• Organization’s internship program – You may consider performing an exit interview in order to assess your organization’s internship program.  Intern feedback can be valuable to the success of future internship opportunities within your organization.  Students talk to students, so maintaining a positive image is a good predictor of future recruitment success.
        • Internship evaluation forms (Appendix D and E)
        • Hire an intern

      In today’s job market, internships have rapidly become an expectation for many entry level positions.  The payoff for students is invaluable.  It is also a great way for employers to screen and work with potential entry-level employees prior to making a full-time commitment. There is reduced turnover and training among entry level employees who were former interns.  Finally, hiring an FIU intern into a full-time position is an ideal situation for both the organization and the student. Everybody wins!

        • Reporting internships to Florida International University

      Once the intern has completed their internship, make sure to reach out to the Career Services Office to report your internship. FIU tracks internship experiences, which helps the University grow, and opens up future internship opportunities for the next generation of Panthers. Please help us in this pursuit!

      Appendix A:

      Internal Needs Assessment Form

      1. What are the ongoing projects that need additional assistance?

      2. What special or extra projects need to be developed or updated?

      3. What is the workload and how can we ease the workload of our department/organization?

      4. How many interns can we support?

      5. What will be the intern’s title?

      6. To whom will the intern report? (List name and title) If the intern will have a mentor different from   the supervisor, who will that be? (List name and title of mentor)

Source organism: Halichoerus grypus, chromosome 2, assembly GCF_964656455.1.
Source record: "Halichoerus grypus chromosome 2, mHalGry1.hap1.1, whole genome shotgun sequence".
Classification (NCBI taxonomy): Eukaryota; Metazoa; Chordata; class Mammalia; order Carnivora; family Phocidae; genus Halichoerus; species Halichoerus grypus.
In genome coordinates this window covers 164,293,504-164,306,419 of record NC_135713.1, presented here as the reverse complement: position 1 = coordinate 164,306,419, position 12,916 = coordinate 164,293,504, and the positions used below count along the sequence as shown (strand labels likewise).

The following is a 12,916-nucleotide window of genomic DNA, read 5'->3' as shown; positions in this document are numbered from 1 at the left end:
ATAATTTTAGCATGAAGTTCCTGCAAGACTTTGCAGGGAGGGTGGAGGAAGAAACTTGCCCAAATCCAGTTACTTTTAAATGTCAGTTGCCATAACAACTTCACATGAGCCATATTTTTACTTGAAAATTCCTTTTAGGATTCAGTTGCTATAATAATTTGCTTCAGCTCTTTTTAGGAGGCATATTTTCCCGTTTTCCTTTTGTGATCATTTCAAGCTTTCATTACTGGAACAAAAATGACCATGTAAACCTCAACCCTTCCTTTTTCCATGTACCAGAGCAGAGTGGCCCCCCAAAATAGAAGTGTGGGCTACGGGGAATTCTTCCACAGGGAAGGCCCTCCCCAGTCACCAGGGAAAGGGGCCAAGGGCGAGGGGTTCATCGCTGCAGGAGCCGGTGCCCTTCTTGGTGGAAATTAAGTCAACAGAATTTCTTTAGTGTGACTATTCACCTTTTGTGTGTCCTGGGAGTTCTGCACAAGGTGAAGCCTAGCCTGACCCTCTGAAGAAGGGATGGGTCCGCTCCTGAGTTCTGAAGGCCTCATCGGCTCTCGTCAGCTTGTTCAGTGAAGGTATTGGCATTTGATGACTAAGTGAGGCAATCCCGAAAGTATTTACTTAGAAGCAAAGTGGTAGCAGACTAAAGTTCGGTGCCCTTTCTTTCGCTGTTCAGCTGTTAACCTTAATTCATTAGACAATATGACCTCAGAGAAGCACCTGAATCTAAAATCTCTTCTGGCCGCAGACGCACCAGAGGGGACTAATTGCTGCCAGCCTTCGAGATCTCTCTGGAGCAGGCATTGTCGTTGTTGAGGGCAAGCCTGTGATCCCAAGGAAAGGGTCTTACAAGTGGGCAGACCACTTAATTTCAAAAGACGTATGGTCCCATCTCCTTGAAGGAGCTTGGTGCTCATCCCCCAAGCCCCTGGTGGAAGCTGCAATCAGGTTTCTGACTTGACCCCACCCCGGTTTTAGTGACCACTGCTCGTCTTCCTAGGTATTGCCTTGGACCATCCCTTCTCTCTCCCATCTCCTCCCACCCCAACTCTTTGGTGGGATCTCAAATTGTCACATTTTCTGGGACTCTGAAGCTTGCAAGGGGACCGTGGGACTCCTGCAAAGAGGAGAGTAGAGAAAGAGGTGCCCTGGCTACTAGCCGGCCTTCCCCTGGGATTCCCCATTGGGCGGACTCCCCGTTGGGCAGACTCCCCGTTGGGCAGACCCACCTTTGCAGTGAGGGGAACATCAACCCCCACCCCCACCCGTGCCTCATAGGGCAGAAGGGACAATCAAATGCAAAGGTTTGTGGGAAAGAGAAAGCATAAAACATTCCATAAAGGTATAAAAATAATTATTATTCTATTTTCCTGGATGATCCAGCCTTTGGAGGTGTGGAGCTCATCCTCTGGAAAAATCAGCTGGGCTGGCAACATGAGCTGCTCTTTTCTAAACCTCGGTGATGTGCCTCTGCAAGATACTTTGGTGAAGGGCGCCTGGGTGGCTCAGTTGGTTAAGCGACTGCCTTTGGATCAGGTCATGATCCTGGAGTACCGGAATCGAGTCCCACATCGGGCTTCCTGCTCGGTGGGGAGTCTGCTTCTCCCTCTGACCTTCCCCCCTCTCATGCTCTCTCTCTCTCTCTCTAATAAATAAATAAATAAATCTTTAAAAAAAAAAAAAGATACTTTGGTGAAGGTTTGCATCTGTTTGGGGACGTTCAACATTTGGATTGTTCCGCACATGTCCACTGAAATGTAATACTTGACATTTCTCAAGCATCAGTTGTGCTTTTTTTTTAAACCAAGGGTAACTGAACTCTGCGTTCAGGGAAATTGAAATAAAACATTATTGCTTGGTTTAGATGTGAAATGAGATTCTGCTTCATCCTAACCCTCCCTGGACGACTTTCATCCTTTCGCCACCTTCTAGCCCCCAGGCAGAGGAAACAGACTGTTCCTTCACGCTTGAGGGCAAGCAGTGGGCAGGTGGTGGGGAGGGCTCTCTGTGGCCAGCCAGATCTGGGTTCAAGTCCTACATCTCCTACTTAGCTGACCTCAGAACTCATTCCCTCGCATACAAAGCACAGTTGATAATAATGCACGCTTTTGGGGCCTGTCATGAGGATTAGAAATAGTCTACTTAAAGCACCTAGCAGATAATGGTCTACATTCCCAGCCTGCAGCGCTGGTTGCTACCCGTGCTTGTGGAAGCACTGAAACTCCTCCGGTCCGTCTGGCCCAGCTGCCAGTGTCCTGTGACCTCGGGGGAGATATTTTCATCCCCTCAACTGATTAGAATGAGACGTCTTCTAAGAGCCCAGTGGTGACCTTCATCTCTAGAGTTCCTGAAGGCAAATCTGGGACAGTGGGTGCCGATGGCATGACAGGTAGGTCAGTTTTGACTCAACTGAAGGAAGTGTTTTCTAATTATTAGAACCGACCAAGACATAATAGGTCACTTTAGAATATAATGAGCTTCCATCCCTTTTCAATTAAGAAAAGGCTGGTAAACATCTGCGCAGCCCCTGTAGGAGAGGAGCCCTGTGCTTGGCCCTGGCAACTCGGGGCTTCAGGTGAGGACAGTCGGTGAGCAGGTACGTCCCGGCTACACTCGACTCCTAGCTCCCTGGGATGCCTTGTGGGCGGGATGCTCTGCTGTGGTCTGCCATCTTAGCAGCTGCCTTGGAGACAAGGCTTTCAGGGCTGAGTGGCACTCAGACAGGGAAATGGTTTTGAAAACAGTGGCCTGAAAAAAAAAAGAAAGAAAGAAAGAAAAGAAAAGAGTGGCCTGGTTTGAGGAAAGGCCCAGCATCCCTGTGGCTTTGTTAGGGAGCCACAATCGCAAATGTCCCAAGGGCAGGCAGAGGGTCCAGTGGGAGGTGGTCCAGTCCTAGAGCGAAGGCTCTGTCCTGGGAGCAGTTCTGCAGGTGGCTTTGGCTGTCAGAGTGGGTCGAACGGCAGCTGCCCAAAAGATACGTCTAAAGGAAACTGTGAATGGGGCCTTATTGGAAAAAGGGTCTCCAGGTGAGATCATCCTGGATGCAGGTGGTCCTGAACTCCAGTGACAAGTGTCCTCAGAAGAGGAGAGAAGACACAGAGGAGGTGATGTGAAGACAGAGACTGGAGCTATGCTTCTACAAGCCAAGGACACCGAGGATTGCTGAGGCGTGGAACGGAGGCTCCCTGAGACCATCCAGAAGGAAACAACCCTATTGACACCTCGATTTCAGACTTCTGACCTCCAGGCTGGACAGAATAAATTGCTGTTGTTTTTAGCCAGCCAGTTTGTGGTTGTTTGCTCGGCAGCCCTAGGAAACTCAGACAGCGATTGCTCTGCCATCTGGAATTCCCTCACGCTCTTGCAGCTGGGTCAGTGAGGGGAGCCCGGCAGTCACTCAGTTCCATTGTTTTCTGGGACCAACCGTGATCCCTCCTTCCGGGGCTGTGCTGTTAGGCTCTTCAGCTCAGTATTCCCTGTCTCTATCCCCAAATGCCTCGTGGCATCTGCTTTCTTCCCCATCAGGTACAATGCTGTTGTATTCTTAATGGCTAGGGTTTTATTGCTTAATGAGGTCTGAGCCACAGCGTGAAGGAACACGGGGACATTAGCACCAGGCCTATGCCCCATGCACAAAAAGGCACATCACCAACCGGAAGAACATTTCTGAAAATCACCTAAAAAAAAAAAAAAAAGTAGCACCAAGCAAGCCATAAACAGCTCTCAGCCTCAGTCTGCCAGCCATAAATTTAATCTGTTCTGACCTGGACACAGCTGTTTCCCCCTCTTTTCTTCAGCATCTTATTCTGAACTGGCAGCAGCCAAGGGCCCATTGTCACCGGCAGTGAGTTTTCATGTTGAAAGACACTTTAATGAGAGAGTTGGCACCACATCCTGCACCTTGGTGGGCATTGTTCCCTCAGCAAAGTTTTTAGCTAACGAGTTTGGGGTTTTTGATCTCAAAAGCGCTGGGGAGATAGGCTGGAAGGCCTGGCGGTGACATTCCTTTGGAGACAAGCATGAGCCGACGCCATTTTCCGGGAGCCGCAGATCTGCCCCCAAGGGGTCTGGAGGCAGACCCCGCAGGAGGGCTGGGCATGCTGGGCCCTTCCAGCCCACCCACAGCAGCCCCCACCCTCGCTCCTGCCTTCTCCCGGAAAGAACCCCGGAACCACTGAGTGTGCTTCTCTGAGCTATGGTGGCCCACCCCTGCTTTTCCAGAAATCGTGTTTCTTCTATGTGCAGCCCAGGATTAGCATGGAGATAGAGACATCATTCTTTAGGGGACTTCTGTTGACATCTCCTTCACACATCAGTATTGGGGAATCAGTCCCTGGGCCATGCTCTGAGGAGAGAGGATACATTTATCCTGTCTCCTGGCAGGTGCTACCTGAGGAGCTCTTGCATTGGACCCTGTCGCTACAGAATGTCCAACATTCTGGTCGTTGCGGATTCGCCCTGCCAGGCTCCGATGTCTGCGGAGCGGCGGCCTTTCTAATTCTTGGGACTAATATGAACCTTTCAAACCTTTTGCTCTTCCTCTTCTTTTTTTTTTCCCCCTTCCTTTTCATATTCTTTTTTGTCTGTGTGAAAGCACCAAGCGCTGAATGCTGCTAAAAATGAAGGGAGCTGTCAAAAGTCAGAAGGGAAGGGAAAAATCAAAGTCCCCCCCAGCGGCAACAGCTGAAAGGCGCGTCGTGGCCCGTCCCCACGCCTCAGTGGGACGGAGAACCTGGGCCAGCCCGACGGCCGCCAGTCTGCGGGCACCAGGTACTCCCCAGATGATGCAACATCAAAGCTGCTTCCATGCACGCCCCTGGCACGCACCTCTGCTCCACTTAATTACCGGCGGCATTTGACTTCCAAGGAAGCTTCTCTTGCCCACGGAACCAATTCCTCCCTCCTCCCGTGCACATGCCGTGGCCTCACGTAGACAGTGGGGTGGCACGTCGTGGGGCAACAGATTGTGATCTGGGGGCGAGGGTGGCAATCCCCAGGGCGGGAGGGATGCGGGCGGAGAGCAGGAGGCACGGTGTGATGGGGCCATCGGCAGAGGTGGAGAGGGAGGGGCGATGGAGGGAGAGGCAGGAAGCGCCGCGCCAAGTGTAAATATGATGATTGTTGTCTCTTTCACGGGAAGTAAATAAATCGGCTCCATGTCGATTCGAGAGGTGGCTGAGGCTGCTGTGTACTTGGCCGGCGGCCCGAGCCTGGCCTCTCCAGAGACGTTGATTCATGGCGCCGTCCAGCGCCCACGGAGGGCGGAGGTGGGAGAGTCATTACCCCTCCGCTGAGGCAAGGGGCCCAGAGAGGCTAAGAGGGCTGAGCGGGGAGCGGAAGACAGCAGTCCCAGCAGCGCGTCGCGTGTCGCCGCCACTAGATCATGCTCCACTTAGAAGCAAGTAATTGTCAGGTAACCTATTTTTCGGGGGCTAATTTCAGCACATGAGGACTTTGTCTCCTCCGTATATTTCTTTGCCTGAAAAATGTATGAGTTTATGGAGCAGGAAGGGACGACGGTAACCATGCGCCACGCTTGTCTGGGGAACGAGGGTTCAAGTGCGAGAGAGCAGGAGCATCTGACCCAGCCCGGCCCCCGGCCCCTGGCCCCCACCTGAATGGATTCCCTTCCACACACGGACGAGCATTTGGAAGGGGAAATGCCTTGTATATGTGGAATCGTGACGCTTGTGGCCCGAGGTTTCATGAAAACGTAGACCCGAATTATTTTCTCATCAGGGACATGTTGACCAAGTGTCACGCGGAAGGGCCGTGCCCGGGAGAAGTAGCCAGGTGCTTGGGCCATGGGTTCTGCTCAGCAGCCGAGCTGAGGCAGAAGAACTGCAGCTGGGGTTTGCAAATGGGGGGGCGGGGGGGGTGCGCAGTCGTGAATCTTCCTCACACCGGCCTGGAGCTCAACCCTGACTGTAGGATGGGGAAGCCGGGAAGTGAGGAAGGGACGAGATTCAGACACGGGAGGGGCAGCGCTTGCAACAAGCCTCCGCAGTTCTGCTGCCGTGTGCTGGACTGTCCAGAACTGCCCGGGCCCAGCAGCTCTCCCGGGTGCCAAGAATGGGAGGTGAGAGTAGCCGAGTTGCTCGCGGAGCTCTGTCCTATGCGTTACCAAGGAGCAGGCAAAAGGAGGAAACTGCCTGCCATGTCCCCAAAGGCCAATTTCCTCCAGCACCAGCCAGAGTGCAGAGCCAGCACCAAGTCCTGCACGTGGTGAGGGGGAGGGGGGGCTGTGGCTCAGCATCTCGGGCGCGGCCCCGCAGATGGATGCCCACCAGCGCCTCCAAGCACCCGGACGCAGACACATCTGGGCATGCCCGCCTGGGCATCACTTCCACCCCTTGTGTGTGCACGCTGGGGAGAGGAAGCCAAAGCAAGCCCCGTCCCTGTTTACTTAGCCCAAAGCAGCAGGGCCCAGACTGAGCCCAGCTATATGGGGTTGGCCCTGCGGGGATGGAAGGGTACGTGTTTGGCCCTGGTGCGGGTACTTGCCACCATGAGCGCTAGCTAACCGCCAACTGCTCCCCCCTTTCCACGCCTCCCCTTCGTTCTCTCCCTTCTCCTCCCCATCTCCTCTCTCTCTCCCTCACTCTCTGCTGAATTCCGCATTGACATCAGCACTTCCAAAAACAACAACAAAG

7. Will the intern work in several different areas or departments or be assigned solely to one person?

      8. What will be the primary projects or responsibilities of the intern you select?

      9. What other activities will the intern do?

      10. Will there be daily tasks the intern will be assigned to do?

      11. How much general support work will the intern do?

      12. What are the desired skills and qualifications?

      13. Is there a specific major/minor that you require? Is there any specific coursework that is essential for doing the internship?

      14. What are the desired start and end dates? Are there desired times (semesters) when your agency needs an intern more? If so, what are they? Note: Interns usually are available for an entire semester (i.e., Fall, Spring, Winter break, or Summer)

      15. How many hours per week should the intern work?

      16. Are there specific hours or shifts required for your intern?

      17. Can you pay an intern or provide some type of monetary compensation? If so, how much?

      18. Where will you locate an intern?

      19. Is there any other information needed to consider an intern?


      Appendix B:

      Sample Learning Goals Agreement

       

      Learning Goals Agreement

      Setting internship goals should be a collaborative process resulting in outcomes that meet the needs of the intern and the site supervisor.  Use this guide to clarify what you hope to learn and the skills you would like to develop.  Also, discuss potential learning goals with your site supervisor and establish a working plan describing the day-to-day activities that will help you reach your learning goals, while supporting the needs of the organization.

            1. What do you hope to achieve by participating in this internship?
            2. What specific knowledge and skills would you like to gain from this internship?
            3. How will this internship relate to your academic experience?
            4. What criteria will you use to evaluate your progress at your internship?

      Intern’s Signature __________________________________                Date___________________

      Site Supervisor Signature __________________________________________________________________

      Date ___________________

       

      TIPS FOR DRAFTING A LEARNING GOALS AGREEMENT

       

      Your learning goals agreement outlines what you intend to learn and accomplish during your internship. It represents an agreement between you and your site supervisor built on mutual intentions and expectations for the internship, both educational and work-related. It also outlines specific strategies for achieving your goals and how your progress will be evaluated.

      LEARNING OBJECTIVES:

      Internship goals or learning objectives describe what you intend to learn through your internship. Be specific. Are you looking to improve or develop skills or expand knowledge of a particular field? Are you interested in testing a career interest, trying to decide what you want to major in, or in clarifying the direction of your remaining college years?

      STRATEGIES: